guidance notes - The University of Northampton

Writing a proposal for research
degree application - guidance notes
As part of your application for a place to study for a research degree at
The University of Northampton you are asked to provide a research
proposal. This proposal should be of around 1,000 words.
What is the purpose of the proposal?
We can see that you have a realistic idea about what is involved in
studying for a research degree
We can judge whether the topic is feasible for a research degree
We can be sure that we have staff within the University who will be
able to supervise the topic you want to study
What are we not expecting?
At this stage we are not expecting that you have already undertaken the
research or written the thesis. But we do not want you to drift into a
research degree with a vague idea that you might like to research
something in a wide subject area. Remember that although you will want
to make a contribution to knowledge through research, a research degree
is essentially research training. Do not try to write an over-elaborate
Structuring your proposal
You may wish to use the following sub-headings in your proposal
(although these are not prescriptive):
Project title
Key research questions
Relevant literature
Project title
This should provide the key words associated with the project.
Avoid titles that are very broad (e.g. health care in the West
Midlands) or very lengthy. Examples of project titles have included:
Sustainable management of tannery hair waste through
Viewpoints: The interpretation of anomalous experiences
Occupational identity changes in later life
Millennial and postmillennial London in British fiction
It is sensible to have an opening paragraph that summarises your
proposed research. It will indicate the general area of study and
may give a brief indication of why you think this research is timely.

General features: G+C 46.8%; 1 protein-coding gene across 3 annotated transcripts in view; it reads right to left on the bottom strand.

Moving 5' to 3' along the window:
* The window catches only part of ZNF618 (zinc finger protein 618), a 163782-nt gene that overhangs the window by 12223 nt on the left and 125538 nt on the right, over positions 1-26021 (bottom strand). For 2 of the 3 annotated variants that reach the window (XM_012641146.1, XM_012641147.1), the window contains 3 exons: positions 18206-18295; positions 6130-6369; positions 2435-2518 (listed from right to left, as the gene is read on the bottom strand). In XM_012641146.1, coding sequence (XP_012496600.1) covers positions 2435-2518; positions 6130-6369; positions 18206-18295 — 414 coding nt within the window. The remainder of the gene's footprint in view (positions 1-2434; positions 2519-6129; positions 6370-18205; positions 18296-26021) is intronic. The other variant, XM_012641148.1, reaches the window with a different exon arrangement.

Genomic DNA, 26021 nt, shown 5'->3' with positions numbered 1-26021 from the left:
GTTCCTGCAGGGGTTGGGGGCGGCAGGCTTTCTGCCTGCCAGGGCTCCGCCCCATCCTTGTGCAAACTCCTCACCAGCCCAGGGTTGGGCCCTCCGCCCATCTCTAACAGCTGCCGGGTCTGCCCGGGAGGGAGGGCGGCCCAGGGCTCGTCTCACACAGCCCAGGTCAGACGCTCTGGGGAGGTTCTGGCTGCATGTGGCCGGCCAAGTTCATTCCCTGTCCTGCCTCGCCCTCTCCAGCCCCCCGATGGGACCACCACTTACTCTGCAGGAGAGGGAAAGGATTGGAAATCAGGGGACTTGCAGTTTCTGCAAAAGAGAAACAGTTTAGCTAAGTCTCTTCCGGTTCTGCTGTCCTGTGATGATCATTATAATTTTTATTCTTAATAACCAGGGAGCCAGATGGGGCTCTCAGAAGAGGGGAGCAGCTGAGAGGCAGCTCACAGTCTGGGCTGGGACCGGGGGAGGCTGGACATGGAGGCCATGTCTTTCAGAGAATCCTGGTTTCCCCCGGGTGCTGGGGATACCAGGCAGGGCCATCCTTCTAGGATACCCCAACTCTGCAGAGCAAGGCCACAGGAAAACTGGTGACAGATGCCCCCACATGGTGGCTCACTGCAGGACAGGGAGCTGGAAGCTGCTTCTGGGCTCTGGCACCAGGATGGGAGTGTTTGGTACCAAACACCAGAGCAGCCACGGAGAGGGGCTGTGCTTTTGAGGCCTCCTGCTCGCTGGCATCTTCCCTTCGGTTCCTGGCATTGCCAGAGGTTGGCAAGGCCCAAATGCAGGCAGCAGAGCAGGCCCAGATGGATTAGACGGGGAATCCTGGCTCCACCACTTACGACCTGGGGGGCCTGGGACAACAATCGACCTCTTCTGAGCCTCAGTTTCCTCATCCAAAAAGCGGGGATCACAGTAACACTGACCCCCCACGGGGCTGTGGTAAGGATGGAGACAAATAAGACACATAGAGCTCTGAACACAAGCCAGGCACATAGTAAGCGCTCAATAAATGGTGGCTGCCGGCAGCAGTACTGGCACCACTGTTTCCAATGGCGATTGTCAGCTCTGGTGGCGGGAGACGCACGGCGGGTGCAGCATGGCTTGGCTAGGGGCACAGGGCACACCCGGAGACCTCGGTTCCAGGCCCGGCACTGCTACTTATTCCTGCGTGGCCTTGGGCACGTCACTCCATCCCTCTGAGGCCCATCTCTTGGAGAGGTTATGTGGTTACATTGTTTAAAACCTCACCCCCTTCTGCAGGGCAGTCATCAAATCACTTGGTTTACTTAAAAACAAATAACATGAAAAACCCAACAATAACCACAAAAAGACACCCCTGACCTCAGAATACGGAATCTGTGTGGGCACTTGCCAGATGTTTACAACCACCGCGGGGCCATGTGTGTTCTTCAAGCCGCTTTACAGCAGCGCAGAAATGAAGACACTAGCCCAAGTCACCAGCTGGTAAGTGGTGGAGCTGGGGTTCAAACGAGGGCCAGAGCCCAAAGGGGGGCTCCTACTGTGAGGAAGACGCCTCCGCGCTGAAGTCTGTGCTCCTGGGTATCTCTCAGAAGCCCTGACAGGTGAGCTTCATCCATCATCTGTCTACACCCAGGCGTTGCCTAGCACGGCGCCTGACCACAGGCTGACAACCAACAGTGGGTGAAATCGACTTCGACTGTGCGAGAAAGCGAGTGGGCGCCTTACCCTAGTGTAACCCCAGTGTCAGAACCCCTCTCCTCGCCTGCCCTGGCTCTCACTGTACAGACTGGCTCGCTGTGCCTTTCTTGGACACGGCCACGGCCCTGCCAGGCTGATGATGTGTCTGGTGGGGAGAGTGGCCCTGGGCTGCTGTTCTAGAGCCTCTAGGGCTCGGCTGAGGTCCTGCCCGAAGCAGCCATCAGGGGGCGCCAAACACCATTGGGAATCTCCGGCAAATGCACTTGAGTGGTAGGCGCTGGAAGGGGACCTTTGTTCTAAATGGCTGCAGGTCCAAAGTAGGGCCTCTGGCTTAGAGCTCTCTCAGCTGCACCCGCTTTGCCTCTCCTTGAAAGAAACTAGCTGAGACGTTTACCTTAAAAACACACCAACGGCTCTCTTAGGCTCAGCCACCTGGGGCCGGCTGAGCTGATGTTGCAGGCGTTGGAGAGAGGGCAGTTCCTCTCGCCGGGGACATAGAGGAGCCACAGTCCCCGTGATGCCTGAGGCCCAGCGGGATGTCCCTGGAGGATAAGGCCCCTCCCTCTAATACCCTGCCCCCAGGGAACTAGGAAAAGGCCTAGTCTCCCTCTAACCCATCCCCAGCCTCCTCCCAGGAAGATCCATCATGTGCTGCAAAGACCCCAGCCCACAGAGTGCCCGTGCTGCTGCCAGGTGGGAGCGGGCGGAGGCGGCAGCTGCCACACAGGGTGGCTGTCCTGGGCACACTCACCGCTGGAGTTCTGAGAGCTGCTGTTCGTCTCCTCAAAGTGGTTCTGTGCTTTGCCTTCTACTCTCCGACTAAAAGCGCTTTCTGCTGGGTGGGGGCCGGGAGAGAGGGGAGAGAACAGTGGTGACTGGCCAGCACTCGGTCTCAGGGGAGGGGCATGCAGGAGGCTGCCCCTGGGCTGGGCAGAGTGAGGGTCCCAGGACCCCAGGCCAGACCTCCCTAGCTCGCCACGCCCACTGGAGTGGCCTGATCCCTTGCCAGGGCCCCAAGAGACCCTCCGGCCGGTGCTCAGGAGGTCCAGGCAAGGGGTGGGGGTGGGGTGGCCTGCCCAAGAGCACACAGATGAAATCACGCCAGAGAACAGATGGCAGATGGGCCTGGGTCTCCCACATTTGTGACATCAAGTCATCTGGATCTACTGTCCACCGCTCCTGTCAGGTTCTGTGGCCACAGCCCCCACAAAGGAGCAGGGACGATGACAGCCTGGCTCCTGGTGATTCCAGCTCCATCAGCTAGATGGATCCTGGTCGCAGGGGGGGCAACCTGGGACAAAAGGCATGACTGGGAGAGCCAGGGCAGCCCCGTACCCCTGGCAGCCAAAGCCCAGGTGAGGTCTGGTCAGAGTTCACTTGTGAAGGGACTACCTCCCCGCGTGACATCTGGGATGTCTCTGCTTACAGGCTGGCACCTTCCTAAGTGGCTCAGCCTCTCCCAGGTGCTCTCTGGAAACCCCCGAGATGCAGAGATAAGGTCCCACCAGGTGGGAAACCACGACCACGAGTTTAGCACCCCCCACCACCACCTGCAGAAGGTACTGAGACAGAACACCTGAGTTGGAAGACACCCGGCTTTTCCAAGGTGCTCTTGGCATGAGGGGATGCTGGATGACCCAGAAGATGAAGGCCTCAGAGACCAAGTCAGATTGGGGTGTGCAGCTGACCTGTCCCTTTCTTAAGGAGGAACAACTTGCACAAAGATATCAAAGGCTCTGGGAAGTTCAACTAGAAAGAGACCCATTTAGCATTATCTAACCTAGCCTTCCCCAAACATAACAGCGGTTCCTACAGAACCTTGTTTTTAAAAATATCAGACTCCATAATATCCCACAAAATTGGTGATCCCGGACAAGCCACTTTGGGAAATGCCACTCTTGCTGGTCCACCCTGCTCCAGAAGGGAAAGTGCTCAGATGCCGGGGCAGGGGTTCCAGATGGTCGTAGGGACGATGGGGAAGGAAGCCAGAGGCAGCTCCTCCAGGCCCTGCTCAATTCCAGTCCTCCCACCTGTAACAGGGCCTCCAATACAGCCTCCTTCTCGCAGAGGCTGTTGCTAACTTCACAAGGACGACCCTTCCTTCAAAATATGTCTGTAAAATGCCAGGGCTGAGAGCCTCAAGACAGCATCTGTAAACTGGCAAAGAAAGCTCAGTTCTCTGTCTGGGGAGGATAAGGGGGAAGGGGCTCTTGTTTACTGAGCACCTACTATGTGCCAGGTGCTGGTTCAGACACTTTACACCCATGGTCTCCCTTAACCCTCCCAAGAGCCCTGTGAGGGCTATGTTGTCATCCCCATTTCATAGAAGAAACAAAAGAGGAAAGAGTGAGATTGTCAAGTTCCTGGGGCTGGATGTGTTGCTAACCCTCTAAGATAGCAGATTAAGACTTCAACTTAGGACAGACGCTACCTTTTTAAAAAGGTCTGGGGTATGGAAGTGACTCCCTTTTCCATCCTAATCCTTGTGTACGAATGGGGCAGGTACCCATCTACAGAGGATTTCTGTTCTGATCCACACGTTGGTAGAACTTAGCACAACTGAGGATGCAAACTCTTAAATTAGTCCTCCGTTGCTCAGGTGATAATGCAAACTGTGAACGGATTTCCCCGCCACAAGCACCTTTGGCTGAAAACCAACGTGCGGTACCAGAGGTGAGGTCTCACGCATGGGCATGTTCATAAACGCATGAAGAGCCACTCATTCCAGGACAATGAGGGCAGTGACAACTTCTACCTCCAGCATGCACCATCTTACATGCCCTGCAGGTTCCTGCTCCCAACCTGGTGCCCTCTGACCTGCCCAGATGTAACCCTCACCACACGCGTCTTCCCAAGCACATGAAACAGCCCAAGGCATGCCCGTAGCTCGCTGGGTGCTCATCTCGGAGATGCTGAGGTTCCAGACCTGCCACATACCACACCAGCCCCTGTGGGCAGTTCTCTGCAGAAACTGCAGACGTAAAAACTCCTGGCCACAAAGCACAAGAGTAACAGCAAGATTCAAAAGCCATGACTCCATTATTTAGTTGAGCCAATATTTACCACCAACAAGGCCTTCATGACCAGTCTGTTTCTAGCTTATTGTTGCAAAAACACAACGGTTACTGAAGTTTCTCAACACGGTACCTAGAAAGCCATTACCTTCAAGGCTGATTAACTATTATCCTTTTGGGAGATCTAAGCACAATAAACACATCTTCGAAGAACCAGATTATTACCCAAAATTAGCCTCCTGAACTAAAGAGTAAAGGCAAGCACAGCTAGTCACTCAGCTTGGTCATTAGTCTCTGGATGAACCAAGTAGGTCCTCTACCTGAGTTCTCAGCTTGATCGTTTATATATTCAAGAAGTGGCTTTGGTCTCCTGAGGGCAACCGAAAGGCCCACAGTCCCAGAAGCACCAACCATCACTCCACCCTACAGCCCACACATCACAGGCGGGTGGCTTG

Part of this may briefly cover your own interest and experience in
this area of study.
Key research questions
You should try to indicate what you think the key questions are that
you will tackle. These may be expressed as aims and objectives but
do not need to be.
Examples of overall research questions, which are often expressed
as aims, have included:
To explore how individuals in strategic leadership roles in the
Muscat Municipality affect the delivery of large-scale projects
To examine the potential of landfill sites to support pollinating
insect assemblages
Enable a deeper understanding of the processes of engaging
in different occupations in later life.
Subsidiary research questions, which are often expressed as
objectives, have included:
Critically examine the strategic leadership literature in the
delivery of large-scale projects
Determine how the plant assemblage is being affected by the
landfill site in terms of plant growth, phenology and pollen
production through field data
Use a survey questionnaire to determine whether changes to
occupational identity occur in later life
For any research degree it is important that you can make an
original contribution through your own independent research. For an
MPhil the scope of the research should be more limited than for a
PhD and the project proposed should be more tightly constrained,
but for both degrees the project needs to be do-able in the time
The important point is that the work that you are proposing is
appropriate for the degree you intend to take and that the work can
be completed in the time allowed by University regulations.
Relevant literature
You are not expected to know all the literature in your chosen field.
However, you should discuss what you see as the important current
debates and issues in your field. Refer to some of the key articles
and texts and show you understand their relevance to your
proposed research.
One of the features of your final thesis that examiners will look for
is your ability to evaluate critically your own work and the work of
Give some indication of how you intend to go about the research
you are proposing. Refer briefly to methodological debates in your
area or discuss specific techniques you intend to use. Do not try to
describe what you will do in minute detail. At this stage you are
only expected to indicate the approach that you think will be most
In this section you should not anticipate the results of your research
but you should be able to give an indication of how you think your
work will move your subject area forward. Will it provide new
information about a neglected area, or a new insight into an
existing debate, or a new technique or procedure, or a development
from existing knowledge? Your outcomes will probably reflect
closely the key questions and the aims you have set.
It would be helpful to have some outline of how long you intend to
take over the degree and a brief plan of how this time will be
divided between key tasks such as reviewing literature, collecting
information or data, analysis and writing up.